"Model" can be a pretty general term:

In the most general sense, a model is anything used in any way to represent anything else.

The problem is that you are not using the term in the same sense as me - which leads to communication problems. The results seem kind-of tedious to me.

this conversation is pretty tedious for me [...] kind-of tedious to me.

Yeah, me too. Let's stop.

You may find the idea of "charge as a pump" appealing; fair enough. I am at a loss to see why that is a reason for thinking that T symmetry is simpler than CPT symmetry.

Well, if true, it is a reason to think T symmetry or PT symmetry holds - since then charge would reverse itself automatically if T was reversed.

Depending on the nature of the pump. For instance, a pump made out of Standard Model stuff would not exactly reverse itself if T were reversed. Presumably, then, you have something more specific in mind; would you care to say more exactly what it is?

a pump made out of Standard Model stuff would not exactly reverse itself if T were reversed.

Pumps usually reverse if T is reversed. Most pumps contain something like a rotating fan blade. Reverse T and the momenta all reverse, so the blade turns the other way - and the pump pushes in the opposite direction.

What about C and P you ask? Well, we are talking about a pump inside charged particles, whose action is responsible for charge. C is hardly likely to be relevant. If T symmetry holds, you would just have to reverse T. If PT symmetry holds (but not T symmetry alone), and the components of the pump are sensitive to the sign of P, then you might have to reverse both P and T to get the pump to run backwards.

Whether pumps "usually" reverse exactly when T is reversed depends on whether the universe is actually T-symmetric or not. If you assume that they do then you're begging the question.

Do you have any actual evidence that charged particles such as electrons and quarks are actually likely to contain pumps? This seems, on the face of it, monstrously implausible; of course it might be right -- anything might be right -- but why does the idea even deserve taking seriously, never mind using as the basis for your opinions about whether CPT symmetry is more likely than T symmetry?

Whether pumps "usually" reverse exactly when T is reversed depends on whether the universe is actually T-symmetric or not. If you assume that they do then you're begging the question.

It is not "begging the question" it is "explaining one way it could work". If charged particles contain pumps with moving parts, that would make simple T symmetry more plausible, since then there would be a clearer mechanism for explaining why reversing T would lead to all the charges in the universe reversing.

Do you have any actual evidence that charged particles such as electrons and quarks are actually likely to contain pumps? This seems, on the face of it, monstrously implausible; of course it might be right -- anything might be right -- but why does the idea even deserve taking seriously [...]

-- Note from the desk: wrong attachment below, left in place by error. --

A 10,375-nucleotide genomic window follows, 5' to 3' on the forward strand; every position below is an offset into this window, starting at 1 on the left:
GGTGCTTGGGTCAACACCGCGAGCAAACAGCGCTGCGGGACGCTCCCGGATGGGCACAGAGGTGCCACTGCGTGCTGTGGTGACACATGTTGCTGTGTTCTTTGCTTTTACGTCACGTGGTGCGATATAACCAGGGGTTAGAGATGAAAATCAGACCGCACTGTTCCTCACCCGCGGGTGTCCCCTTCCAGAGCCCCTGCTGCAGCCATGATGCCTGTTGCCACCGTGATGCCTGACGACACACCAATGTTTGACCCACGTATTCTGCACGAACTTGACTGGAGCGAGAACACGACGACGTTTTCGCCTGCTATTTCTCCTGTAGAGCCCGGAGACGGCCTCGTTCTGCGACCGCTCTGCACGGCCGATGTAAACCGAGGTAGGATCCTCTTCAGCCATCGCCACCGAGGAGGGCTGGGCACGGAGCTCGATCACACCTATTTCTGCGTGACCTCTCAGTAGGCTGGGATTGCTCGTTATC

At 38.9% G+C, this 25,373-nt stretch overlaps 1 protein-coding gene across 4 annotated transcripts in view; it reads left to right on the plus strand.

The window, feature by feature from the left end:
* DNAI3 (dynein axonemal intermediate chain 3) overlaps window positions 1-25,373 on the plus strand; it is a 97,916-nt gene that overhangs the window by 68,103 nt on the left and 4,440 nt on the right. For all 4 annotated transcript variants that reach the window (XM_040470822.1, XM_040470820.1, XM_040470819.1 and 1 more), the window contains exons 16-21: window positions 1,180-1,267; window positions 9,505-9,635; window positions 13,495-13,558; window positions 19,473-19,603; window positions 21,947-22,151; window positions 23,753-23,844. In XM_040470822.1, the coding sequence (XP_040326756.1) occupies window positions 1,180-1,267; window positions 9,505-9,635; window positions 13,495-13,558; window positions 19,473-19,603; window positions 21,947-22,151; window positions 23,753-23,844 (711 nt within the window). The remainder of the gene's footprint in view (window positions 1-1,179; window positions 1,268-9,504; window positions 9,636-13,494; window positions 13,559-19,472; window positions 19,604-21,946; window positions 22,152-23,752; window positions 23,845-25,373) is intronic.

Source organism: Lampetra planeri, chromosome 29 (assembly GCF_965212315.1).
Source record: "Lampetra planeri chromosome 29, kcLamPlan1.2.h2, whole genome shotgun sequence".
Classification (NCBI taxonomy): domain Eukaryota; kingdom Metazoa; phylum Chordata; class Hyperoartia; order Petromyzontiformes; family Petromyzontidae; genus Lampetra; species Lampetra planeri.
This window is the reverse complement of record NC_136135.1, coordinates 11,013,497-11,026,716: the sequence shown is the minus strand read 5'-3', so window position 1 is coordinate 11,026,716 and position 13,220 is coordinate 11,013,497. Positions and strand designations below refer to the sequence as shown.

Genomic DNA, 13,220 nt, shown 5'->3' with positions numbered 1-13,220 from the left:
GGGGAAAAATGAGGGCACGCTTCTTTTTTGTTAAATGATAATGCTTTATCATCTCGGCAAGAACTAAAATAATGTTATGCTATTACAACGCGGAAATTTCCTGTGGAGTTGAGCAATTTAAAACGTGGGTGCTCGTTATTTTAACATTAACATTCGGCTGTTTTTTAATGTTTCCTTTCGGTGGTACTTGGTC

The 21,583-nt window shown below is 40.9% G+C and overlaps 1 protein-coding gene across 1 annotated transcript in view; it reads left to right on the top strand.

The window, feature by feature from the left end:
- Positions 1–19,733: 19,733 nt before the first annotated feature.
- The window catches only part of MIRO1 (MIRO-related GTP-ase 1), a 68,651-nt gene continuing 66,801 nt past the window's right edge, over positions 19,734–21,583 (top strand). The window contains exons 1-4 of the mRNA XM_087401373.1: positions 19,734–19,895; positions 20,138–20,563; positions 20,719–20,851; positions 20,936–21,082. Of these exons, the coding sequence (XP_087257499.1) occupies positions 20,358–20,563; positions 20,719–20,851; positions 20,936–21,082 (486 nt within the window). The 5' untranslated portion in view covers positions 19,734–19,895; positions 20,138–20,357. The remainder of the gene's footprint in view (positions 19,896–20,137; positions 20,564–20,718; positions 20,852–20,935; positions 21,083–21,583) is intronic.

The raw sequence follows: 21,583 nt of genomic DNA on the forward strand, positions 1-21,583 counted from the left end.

We don't know the details of how electromagnetic and gravitational fields are generated. Something generates fields following an inverse-square law. A pump would be likely to have that effect - and seems about as plausible as anything else. Why do you describe the idea as being "monstrously implausible"?

I think it's monstrously implausible because it requires charged particles to have intricate internal structure of a very curious sort, a thing for which we have no evidence whatever. (Assuming you actually mean a pump, rather than (e.g.) "a source of some substance that can flow", in which case I see no reason whatever for thinking it should be T-symmetric.)

Your justification seems to be that "charged particles contain pumps" would somehow explain the inverse square law, but I don't see that at all. The idea that they are sources/sinks of some substance that spreads out geometrically might (though I don't know how you're going to make that work in the quantum context) but what you're suggesting is both more specific (pumps as such are not required for an inverse square law) and less specific (pumps as such do not imply an inverse square law).

I think it's monstrously implausible because it requires charged particles to have intricate internal structure of a very curious sort, a thing for which we have no evidence whatever.

So: charged particles are very tiny, we have limited knowledge about how they do what they do. To reverse under T=>-T you need something that rotates, or something that cycles through more than two states, or something like that - it need not be particularly intricate. Sources could reverse their operation under T=>-T too - it depends on the details of how they are constructed. It doesn't take very much to reverse under T=>-T. Rotating is enough to do it, for example.

Sources make slightly more sense for gravity than electromagnetism, IMO. With electromagnetism you typically need sources and sinks - and a pump does both of those jobs pretty neatly.

I am entirely unable to understand how you can say "a pump does both of those jobs pretty neatly" without actually having at your disposal anything remotely resembling a theory that does any sort of job of matching observation in which charged particles are pumps.

You might as well point to some property of elementary particles and say "a billiard ball does this pretty neatly". Except that we do at least have models of some of physics in which particles are a bit like billiard balls, which appears to put that proposal ahead of explaining electric charge via pumps.

Actual working models trump handwaving, for me, because the problem with handwaving is that without working out the details you have nothing remotely resembling an upper bound on the actual complexity of the theory -- if any even exists -- that the handwaving might be gesturing towards.